Despite the strong evidence that increasing contraceptive use accelerates development, more than one half (52%) of the world’s 2 billion women aged between 15 and 49 are not using modern contraception. For the subset of women who are seeking to get pregnant, who are pregnant, or who have recently delivered, this is not a problem. But for the rest, lack of contraceptive protection means exposure to the risks of sex without contraception – unplanned pregnancy.
Estimates vary as to the size of the pool of women who want to use modern contraception but who currently don’t. Most of these estimates underestimate the need by focusing only on married and partnered women or women in low- and middle-income countries (e.g., the Guttmacher Institute‘s estimate of 218 million women in need of modern contraception), or they rely on self-reported survey data that only counts women who have been sexually active in the past four weeks (e.g., a recent Global Burden of Disease modeling exercise estimated 163 million in need of modern contraception).
As a result, global contraceptive access initiatives like Family Planning 2030, studies like the 2012 Lancet Family Planning Series, and databases like World Contraceptive Use have struggled to come to terms with the size of the pool of women and girls who want to use modern contraception. Too little is known about the contraceptive status and preferences of single women and girls. It is highly likely that these women face an even higher demand for contraception and greater barriers to accessing it – and even to self-reporting their need – due to the stigma of sex and pregnancy before marriage in many countries. This places single women at a higher risk of unplanned pregnancy compared to their married and partnered peers.
Single women and girls may also be at greater risk of unwanted pregnancy from forced or coerced sex. Rates of sexual violence are high across all regions, but especially in Africa and South Asia where more than one in three women will experience partner violence in their lifetimes, according to new estimates from the World Health Organization (WHO). And in these regions, one-third of girls will experience an incident of sexual violence before they reach 18 years of age, according to the Violence Against Children surveys supported by the Together for Girls initiative. We should not underestimate the pregnancy risks to girls and single women in societies with low contraceptive use and high rates of sexual violence.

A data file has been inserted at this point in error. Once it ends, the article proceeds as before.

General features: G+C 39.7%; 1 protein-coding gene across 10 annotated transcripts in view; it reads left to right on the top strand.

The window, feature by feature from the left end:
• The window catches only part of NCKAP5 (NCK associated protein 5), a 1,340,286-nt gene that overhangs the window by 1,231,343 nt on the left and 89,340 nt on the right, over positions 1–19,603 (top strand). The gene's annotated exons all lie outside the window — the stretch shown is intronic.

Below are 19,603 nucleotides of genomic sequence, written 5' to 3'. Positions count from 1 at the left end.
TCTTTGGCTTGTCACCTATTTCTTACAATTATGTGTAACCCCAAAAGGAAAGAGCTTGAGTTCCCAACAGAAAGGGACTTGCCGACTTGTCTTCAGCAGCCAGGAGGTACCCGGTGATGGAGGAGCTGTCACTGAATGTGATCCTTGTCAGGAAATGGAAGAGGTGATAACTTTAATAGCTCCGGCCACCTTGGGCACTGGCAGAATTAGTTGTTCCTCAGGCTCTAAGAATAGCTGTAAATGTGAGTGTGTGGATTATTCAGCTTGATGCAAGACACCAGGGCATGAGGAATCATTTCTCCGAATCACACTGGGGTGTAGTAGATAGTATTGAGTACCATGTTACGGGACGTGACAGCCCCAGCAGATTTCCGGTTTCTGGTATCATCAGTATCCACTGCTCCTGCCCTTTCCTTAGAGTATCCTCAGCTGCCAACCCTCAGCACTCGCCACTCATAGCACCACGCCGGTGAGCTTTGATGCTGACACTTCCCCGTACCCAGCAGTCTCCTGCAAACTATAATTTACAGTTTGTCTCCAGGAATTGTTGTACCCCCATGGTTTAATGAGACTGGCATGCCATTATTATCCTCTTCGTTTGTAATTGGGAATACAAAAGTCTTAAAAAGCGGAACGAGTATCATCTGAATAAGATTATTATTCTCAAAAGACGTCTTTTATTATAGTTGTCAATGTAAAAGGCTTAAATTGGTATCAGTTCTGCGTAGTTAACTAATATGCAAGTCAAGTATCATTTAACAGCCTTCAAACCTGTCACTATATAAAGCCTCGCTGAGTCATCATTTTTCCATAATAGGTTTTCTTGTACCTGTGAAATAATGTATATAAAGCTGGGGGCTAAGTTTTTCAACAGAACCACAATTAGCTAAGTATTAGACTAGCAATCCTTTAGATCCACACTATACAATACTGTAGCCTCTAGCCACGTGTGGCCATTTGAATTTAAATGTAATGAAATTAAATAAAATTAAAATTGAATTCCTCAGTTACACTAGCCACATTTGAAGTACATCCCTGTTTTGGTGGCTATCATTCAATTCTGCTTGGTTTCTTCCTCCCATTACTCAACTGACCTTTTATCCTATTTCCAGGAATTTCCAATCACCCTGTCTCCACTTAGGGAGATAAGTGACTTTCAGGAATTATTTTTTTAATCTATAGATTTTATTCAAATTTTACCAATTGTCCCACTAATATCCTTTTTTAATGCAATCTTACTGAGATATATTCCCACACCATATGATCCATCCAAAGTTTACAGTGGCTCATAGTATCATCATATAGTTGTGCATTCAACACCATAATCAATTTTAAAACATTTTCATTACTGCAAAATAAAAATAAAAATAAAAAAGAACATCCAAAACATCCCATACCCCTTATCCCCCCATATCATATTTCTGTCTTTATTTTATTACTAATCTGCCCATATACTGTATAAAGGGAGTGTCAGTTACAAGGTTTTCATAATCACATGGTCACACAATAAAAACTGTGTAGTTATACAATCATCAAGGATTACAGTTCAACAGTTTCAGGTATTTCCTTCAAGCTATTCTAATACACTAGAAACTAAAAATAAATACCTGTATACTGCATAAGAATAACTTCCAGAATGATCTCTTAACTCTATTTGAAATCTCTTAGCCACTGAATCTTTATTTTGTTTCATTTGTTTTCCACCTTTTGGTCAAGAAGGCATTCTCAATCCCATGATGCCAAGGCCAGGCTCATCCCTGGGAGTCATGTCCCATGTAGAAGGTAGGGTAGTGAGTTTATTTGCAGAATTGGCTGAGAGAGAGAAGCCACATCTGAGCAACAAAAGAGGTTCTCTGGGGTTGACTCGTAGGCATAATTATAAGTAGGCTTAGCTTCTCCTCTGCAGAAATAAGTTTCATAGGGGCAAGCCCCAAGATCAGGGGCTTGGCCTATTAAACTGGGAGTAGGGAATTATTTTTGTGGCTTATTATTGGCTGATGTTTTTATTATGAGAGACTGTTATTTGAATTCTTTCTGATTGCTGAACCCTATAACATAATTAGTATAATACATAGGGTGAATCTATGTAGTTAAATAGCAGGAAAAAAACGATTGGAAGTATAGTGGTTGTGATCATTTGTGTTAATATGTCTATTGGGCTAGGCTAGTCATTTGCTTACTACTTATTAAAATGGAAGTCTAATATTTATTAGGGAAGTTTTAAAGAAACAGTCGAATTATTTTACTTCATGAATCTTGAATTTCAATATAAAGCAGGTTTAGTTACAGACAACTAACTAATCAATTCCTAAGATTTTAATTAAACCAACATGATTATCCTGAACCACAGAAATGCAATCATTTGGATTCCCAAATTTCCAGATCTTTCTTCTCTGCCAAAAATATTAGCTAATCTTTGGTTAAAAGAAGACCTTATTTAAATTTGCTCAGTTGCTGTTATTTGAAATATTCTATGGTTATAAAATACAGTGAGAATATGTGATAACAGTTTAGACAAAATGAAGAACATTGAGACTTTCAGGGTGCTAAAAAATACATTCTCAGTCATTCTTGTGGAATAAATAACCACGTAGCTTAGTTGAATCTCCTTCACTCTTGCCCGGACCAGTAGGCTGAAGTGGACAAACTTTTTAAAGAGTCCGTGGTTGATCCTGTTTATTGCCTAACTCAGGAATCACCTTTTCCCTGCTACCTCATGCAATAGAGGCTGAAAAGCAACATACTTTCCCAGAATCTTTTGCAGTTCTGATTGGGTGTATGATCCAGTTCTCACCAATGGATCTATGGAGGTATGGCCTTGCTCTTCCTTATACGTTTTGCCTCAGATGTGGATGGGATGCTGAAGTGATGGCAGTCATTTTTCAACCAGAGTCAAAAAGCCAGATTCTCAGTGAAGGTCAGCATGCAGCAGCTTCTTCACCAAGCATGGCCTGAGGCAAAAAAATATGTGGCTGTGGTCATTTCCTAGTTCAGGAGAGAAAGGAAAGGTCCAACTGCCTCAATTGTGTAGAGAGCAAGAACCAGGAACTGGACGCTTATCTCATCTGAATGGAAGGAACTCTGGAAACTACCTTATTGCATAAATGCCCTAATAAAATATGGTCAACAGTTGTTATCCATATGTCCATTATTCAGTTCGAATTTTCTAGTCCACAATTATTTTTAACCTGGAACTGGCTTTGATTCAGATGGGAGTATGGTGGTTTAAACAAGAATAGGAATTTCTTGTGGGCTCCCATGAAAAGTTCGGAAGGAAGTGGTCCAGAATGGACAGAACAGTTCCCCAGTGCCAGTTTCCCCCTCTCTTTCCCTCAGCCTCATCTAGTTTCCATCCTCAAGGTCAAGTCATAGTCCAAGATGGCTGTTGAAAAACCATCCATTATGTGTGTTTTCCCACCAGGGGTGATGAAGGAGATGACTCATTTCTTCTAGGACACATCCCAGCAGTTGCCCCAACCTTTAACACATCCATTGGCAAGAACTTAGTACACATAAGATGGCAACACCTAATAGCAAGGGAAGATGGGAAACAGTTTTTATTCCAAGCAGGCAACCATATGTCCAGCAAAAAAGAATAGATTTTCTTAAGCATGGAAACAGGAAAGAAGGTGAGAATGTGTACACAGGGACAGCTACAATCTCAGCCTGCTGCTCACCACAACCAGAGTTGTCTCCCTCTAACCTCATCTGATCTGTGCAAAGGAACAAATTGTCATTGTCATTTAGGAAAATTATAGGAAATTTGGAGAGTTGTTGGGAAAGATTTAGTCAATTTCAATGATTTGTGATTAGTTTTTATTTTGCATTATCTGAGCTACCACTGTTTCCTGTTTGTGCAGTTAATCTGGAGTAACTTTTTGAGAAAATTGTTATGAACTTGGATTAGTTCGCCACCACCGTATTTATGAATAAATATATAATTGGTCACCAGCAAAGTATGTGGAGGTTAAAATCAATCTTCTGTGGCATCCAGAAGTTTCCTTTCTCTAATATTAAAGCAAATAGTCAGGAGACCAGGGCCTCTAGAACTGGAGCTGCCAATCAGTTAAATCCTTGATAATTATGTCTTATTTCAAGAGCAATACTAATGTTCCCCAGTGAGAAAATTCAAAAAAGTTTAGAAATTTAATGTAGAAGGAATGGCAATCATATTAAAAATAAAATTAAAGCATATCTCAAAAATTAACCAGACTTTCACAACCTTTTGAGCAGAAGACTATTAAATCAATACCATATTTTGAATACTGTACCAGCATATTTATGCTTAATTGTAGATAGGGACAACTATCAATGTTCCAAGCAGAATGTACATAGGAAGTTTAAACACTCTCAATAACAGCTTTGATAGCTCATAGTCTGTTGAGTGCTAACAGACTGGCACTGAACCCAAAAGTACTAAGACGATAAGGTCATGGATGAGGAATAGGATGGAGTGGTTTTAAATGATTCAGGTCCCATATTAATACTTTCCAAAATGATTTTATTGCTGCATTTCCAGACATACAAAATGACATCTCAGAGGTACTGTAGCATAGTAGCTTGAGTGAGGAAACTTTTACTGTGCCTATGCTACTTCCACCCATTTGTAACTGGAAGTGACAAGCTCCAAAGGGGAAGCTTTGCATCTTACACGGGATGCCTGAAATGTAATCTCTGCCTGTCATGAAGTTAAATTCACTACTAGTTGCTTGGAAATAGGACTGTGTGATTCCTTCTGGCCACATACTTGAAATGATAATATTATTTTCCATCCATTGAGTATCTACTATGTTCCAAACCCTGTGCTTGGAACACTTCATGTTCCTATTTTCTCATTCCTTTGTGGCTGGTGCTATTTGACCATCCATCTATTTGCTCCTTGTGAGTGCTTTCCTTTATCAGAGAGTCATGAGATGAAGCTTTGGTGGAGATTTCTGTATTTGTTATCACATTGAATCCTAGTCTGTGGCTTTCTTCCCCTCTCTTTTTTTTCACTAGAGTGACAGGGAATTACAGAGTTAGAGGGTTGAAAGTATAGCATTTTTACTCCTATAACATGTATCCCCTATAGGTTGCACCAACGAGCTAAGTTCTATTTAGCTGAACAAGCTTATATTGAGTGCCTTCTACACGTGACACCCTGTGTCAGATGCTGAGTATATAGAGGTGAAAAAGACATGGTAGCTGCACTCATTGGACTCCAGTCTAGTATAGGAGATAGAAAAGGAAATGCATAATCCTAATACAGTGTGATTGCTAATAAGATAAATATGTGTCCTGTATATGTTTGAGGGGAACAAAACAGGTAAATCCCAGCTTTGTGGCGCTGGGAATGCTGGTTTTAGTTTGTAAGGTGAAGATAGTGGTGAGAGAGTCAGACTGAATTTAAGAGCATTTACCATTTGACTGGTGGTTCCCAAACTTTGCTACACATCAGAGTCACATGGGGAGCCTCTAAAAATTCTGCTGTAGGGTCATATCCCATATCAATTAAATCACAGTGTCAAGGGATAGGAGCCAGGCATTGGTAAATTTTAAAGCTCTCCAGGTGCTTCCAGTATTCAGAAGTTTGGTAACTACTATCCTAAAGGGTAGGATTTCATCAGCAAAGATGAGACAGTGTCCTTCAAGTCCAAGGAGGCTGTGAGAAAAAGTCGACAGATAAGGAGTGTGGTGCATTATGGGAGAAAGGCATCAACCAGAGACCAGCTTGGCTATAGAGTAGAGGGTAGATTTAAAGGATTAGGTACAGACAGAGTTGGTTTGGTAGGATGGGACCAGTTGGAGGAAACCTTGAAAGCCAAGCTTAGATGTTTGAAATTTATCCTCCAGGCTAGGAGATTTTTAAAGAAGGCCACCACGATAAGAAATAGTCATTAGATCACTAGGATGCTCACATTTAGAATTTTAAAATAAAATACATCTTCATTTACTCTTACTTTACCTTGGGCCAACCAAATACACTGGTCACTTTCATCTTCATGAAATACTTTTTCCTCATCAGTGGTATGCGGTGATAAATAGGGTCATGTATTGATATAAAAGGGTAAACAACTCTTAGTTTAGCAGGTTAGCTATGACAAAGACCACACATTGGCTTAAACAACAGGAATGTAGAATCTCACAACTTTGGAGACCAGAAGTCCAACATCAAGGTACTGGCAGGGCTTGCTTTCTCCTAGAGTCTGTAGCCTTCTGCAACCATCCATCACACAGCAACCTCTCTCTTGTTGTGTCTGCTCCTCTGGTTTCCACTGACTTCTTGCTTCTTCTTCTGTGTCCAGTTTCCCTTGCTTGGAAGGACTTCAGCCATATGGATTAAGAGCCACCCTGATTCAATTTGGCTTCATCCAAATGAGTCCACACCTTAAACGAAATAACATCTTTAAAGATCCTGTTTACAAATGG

It is of great concern then, that the largest populations of unprotected women and girls are in Asia and Africa. India is home to 216 million women and girls who are not using modern contraception, China to 69 million, Pakistan to 50 million, Indonesia to 41 million, Bangladesh to 27 million, the Philippines to 23 million, and Viet Nam 14 million. The largest populations of unprotected women across Africa are in Nigeria (50 million), Ethiopia (23 million), Democratic Republic of Congo (19 million), Tanzania (12 million), and Sudan (11 million). Other countries in the top 20 include the USA, home to 31 million women and girls not using
modern contraception, Brazil (22 million), Russia (19 million), Mexico (17 million), Egypt (17 million), and Türkiye (14 million), Iran (14 million), and Japan (13 million). Together, these 20 countries account for 700 million (68%) of the estimated 1 billion unprotected women and girls.
Of special concern are the large populations of unprotected women and girls in the countries with extremely low modern contraceptive use (<20%) and high fertility rates (more than five children per woman). In addition to the Democratic Republic of Congo mentioned above, Niger, Central African Republic, Somalia, Chad, and Mali all record ratios above 2. In these countries, increasing modern contraceptive use could yield major national and regional development returns, including increased economic growth, reductions in poverty and inequality, and improvements in maternal and child health and education.
Further, due to the “youth bulge” in many of these countries increasing modern contraceptive use could also deliver a long-term “peace and security dividend.” By 2030 the number of young men (15 to 29 years) will have increased by more than 50% in most of the central and west African countries. The rising numbers of young men, many of whom will come of age during a period of high unemployment and rapid urbanization, could become a potent force for conflict and insecurity.